You'd think that a mouth rash, known as perioral dermatitis, would only affect babies and toddlers, but there are some things that can cause red, irritated skin around your mouth at any age. The causes, however, are usually different, especially because adults use different products that may cause irritation. Prevention is the best way to get rid of a rash around the mouth once and for all, but that first requires some detective work to discern exactly what could be causing your skin to react.
Perioral Dermatitis Symptoms:
The type of rash you experience depends heavily on the cause. If it is the result of clogged, irritated pores, you may experience pus-filled bumps that mimic acne. Others might have dry, scaly skin, while another type is simple redness that occurs after using certain irritating products. Your skin might feel hot or itchy, but resist the urge to scratch. Scratching might make the rash worse.
Most mouth rashes are localised around the mouth and won't spread unless it's the symptom of a more serious issue. According to FPA, some sexually transmitted diseases can cause a rash in and around the mouth. Herpes, for example, often causes cold sores and lesions around the mouth, as well as a general sense of fatigue and fever. If your mouth rash comes with other symptoms, such as fever, fatigue, rashes and lesions in other areas of the body, or sores inside of your mouth, see your doctor. It could be a sign of a more serious issue.
Mouth Rash Causes:
Perioral dermatitis may be the result of a few different things. Your skin's surface can be sensitive to changes in topical products, so that should be one of the first causes to consider. According to the Primary Care Dermatology Society, here are some of the most common causes:
- Topical steroids, such as hydrocortisone, applied either on purpose or by accident around the mouth
- Cosmetics, moisturisers and sunscreensHowever the exact cause is not understood.
The good news? In most cases, perioral dermatitis can be dealt with quickly as long as you identify what might be causing the rash. In some cases, it may require a bit of trial and error, as well as thinking about any changes to your skin care or hormones that could be causing the red, irritated skin.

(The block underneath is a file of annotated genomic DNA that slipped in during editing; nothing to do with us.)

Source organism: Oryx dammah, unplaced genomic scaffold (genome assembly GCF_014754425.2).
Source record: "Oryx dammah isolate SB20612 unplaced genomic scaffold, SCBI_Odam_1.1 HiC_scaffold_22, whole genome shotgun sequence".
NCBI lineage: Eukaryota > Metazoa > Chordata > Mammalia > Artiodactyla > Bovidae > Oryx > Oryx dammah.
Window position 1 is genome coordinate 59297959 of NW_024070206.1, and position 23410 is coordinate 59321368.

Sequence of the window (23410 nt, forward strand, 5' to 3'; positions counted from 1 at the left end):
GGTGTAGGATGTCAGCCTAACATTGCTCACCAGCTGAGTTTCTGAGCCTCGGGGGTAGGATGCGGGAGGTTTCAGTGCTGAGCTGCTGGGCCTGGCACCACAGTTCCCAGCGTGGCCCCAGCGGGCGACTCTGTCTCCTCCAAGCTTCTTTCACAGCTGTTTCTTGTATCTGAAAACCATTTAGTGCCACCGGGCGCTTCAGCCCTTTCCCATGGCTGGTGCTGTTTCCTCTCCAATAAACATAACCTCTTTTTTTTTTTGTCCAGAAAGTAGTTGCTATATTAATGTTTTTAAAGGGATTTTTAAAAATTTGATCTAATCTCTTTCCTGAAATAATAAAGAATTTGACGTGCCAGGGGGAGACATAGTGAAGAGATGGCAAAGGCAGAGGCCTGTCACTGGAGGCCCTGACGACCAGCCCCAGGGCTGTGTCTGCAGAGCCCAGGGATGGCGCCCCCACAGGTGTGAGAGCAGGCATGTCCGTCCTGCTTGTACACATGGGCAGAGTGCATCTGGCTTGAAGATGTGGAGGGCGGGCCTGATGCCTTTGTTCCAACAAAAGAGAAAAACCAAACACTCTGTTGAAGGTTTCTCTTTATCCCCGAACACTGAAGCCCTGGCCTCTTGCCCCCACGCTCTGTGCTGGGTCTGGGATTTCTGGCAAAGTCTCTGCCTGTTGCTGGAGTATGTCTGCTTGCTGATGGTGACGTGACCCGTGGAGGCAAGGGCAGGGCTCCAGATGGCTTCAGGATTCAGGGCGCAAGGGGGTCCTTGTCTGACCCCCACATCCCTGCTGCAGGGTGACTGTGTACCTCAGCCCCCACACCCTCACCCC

Perioral Dermatitis Treatment and Prevention:
The British Association of Dermatologists notes that an important strategy for treatment is to stop applying all face creams, which could be causing irritation. This is especially true for topical steroids, as well as sunscreen, make-up, lotion or fluoridated toothpaste. Your dermatologist might also suggest a topical or oral antibiotic to help combat any infection that could be causing red, scaly patches around your mouth.
When you have a rash, stop using any scented face washes. Instead, swap it for warm water until the rash clears, and then start using a mild scent-free soap or soap alternative. You can ask your dermatologist for suggestions. Make sure to practise good skin hygiene, cleanse nightly, and launder your pillowcases frequently. Try avoiding spicy or acidic foods, since they can get on your skin and cause it to break out in a rash.
Luckily, you don't have to deal with a rash for long: isolate the cause and come up with alternatives to give your skin a break, heal the rash and avoid an outbreak in the future. Remember to take just as good care of the inside of your mouth. Keep up great oral hygiene habits and consider adding a mouthwash to your routine.